Israel’s assault on Gaza, using U.S.-supplied weapons, constitutes a hurtle toward ecocide.

Ecocide in Palestine/GAZA


Not only are people dying of starvation, dehydration, disease, injury, sniper fire, drone and bomb attacks but Gaza’s natural and cultural environments are destroyed. Photo: Unicef

by Carol Masters  Women Against Military Madness Newsletter, Vol. 42, No. 1, Spring 2024

The U.S.-supported military occupation in Israel has a devastating effect on the Palestinian people, but it also causes radical changes in the natural world.

This is evident in the desertification of parts of the Jordan Valley in the West Bank. It’s the outcome of Israel’s intentional policy to create a constant, artificial shortage of water for Palestinians.

Indigenous people have traditionally acted as stewards of the land on which they depend for their livelihoods. Bedouin shepherds grazed their flocks of sheep in this region. However, Israel controls all the water sources and diverts most of them to Israelis. The natural water sources and vegetation the Bedouin need have been rapidly disappearing, along with more and more of the land usurped by Israelis for building settlements and by the Israeli Defense Force commanding it for military firing ranges.

The International Committee of the Red Cross (ICRC) reported on “settler expansion and the imposed restrictions on natural water sources”. Mahdi Daraghmeh, a member of the Bedouin community of Wahdi Al-Maleh recalled to the ICRC that “there were 11 springs in the past and most of them dried up, whether from climate change or settler expansion.”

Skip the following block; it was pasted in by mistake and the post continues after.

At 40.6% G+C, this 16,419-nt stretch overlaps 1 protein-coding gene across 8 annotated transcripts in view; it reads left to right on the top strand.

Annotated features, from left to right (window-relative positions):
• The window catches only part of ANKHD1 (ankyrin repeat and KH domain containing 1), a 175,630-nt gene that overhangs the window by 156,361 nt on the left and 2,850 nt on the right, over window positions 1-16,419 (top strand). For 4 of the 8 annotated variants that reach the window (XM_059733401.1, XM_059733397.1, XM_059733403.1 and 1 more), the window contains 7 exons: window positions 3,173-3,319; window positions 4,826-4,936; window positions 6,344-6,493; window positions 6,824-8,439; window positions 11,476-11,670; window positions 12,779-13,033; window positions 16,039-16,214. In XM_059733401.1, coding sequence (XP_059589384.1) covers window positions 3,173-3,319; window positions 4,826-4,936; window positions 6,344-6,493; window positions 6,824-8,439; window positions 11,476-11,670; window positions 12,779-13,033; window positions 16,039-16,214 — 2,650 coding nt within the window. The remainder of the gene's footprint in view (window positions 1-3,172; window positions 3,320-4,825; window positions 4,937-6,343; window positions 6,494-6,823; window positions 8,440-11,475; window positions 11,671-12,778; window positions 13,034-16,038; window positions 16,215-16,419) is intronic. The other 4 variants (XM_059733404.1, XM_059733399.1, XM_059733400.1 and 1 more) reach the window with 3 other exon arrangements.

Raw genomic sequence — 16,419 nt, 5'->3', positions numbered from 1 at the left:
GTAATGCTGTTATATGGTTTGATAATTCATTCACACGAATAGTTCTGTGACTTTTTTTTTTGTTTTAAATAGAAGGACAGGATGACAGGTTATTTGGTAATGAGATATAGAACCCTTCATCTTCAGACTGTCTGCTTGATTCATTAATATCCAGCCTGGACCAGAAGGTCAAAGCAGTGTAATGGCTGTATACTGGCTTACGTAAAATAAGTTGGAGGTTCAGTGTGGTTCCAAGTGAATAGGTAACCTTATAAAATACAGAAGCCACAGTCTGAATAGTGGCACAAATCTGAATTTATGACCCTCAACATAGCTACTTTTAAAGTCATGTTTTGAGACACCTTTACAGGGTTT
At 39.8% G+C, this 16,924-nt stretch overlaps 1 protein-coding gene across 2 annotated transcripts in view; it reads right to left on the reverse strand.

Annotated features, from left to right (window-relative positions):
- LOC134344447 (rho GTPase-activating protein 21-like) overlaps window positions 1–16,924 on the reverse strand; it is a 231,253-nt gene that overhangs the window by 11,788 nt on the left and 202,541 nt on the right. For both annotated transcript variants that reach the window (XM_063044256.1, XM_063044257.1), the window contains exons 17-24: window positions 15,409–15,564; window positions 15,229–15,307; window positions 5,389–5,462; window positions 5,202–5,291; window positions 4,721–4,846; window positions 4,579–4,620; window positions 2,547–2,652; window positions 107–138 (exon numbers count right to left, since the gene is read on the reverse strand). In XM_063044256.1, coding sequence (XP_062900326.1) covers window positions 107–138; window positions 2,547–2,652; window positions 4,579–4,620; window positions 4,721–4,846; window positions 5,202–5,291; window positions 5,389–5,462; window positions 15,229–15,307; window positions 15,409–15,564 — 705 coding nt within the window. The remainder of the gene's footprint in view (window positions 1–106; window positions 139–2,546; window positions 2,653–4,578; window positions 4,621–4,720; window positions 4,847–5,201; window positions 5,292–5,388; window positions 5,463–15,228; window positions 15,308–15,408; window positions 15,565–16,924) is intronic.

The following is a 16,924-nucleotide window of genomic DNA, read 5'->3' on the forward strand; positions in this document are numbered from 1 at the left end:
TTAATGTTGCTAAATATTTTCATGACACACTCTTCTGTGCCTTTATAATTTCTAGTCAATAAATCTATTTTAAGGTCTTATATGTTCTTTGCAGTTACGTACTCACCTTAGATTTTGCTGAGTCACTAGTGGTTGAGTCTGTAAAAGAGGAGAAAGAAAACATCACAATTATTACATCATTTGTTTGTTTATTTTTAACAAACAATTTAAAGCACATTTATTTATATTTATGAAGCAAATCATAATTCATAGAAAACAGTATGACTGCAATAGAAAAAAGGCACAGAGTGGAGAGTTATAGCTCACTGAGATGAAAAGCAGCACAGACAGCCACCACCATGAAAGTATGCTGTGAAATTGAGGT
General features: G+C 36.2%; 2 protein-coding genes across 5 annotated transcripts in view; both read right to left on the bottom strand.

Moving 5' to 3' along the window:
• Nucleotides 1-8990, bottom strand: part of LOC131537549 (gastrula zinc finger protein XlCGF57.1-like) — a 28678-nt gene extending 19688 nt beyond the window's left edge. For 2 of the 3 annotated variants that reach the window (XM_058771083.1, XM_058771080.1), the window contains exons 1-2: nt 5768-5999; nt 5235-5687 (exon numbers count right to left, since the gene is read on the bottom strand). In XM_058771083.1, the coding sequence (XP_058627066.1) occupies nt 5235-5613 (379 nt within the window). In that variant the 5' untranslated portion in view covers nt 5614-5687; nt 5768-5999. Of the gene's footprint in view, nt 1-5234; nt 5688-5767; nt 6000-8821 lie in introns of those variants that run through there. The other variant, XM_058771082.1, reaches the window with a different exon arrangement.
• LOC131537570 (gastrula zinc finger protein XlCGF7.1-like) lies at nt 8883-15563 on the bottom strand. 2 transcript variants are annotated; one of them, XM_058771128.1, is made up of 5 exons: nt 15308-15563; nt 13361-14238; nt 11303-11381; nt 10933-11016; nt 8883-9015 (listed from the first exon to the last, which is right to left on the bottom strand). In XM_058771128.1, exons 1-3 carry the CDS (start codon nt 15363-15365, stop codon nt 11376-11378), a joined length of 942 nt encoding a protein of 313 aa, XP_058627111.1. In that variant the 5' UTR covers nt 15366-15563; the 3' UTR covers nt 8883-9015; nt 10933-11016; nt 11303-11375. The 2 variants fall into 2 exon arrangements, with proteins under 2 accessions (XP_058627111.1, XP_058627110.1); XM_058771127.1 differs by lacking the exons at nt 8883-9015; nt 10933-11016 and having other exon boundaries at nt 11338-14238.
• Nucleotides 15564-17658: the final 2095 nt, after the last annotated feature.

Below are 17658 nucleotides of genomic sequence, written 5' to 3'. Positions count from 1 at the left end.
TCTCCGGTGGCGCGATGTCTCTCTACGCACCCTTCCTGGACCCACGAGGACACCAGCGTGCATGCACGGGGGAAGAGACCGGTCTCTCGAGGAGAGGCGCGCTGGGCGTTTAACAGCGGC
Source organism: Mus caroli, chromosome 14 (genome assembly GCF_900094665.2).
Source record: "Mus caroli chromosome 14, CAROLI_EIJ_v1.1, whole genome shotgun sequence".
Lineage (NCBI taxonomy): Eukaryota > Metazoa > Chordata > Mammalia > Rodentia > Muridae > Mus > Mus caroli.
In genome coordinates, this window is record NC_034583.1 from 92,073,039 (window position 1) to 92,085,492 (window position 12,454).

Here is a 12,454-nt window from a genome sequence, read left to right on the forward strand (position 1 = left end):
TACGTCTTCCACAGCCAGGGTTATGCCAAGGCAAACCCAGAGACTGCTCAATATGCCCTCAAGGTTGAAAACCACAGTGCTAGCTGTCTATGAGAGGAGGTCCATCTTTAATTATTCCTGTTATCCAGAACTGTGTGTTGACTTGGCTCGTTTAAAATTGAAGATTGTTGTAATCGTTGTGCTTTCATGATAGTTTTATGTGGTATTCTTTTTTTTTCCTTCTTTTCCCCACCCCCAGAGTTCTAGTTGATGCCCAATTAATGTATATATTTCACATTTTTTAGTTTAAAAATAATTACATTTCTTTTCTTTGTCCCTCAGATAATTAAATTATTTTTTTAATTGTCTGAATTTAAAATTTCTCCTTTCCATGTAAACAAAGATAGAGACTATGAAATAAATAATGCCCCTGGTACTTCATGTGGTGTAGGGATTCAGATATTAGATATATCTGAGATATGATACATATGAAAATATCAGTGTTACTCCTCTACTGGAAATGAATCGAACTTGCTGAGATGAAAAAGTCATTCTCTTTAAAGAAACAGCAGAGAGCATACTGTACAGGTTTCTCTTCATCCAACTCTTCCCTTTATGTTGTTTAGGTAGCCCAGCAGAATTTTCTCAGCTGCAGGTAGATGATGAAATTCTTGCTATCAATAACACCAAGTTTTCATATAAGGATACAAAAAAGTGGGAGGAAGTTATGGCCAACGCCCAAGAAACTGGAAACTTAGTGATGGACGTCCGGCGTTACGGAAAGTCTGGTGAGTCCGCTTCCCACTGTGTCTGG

“Our biggest problem is water. We watch every drop and save it for our flock, which cannot survive for a minute without water. If we don’t do laundry, and don’t shower, and don’t wash dishes, we’ll get sick because of bacteria and rodents,” says Yusef Bsharat from the village of Khallet Makhul.[1]

In another and very different part of Palestine, the genocidal bombardment of the densely-populated Gaza Strip caused 85% of the population to flee from the north to the south or be subject to further attack. 1.7 million Palestinian people were displaced – many of them forced to crowd together, eventually in Rafah (population 275,000) near the Egyptian border. Weakened from exhaustion, starvation, dehydration, injury, and assaulted in additional attacks, the traumatized population began to experience the spread of disease.